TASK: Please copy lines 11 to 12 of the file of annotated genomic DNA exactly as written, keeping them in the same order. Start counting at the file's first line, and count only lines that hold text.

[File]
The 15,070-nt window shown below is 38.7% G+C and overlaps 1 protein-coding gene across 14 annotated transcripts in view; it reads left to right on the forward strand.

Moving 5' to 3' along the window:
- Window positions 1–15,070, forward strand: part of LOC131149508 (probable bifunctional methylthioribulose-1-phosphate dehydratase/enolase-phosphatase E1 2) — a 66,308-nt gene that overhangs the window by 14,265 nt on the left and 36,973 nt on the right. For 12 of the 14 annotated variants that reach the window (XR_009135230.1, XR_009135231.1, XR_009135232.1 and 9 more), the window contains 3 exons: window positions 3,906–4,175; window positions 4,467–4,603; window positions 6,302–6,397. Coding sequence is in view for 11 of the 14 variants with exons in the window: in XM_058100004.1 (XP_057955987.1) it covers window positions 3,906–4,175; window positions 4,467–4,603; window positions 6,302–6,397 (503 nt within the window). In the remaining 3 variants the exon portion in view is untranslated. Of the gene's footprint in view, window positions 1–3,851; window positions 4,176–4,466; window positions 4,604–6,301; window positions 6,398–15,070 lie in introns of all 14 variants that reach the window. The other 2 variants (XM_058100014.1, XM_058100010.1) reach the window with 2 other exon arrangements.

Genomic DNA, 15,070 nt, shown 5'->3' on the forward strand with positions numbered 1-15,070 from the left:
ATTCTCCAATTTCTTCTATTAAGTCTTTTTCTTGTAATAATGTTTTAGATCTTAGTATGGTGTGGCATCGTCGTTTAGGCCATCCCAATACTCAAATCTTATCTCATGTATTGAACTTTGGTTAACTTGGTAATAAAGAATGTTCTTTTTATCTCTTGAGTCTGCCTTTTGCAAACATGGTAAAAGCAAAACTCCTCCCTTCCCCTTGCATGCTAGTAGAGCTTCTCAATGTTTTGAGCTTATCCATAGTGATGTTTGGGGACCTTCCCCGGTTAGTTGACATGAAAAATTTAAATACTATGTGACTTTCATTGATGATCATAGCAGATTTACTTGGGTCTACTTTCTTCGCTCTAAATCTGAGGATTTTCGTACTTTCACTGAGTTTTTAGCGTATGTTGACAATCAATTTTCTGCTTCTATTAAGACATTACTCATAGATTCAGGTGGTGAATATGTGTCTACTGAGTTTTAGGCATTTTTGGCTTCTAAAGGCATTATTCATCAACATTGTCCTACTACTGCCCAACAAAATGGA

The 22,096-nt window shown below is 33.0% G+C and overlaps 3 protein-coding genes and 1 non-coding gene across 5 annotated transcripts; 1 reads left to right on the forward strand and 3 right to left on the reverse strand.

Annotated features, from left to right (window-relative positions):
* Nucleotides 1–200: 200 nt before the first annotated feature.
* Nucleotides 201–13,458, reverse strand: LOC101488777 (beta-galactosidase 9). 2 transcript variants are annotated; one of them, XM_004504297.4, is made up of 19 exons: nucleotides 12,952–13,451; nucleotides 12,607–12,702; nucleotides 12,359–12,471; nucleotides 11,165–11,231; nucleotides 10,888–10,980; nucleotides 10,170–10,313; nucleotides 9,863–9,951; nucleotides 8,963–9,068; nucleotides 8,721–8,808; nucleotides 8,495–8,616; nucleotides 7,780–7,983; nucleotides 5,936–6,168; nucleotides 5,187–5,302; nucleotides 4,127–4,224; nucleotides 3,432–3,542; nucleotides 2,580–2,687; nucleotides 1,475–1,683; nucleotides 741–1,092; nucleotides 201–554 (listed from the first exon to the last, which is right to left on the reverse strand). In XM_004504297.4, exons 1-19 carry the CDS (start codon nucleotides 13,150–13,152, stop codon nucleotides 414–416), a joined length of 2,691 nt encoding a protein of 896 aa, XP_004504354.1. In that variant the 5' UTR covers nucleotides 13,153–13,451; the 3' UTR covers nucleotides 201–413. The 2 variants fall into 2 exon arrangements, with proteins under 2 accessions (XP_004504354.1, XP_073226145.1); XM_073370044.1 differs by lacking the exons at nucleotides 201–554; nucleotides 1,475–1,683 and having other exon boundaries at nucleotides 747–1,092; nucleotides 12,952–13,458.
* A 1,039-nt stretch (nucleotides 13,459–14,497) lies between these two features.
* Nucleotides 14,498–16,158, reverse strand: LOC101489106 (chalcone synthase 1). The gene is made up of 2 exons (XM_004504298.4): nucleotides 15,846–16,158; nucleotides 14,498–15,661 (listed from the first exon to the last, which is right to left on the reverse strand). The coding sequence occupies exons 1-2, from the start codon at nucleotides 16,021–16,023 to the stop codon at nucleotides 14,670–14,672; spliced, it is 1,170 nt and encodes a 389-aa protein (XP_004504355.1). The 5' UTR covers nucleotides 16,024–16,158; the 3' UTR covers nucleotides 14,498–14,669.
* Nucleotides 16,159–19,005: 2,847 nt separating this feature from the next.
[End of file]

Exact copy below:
* Nucleotides 14,498–16,158, reverse strand: LOC101489106 (chalcone synthase 1). The gene is made up of 2 exons (XM_004504298.4): nucleotides 15,846–16,158; nucleotides 14,498–15,661 (listed from the first exon to the last, which is right to left on the reverse strand). The coding sequence occupies exons 1-2, from the start codon at nucleotides 16,021–16,023 to the stop codon at nucleotides 14,670–14,672; spliced, it is 1,170 nt and encodes a 389-aa protein (XP_004504355.1). The 5' UTR covers nucleotides 16,024–16,158; the 3' UTR covers nucleotides 14,498–14,669.
* Nucleotides 16,159–19,005: 2,847 nt separating this feature from the next.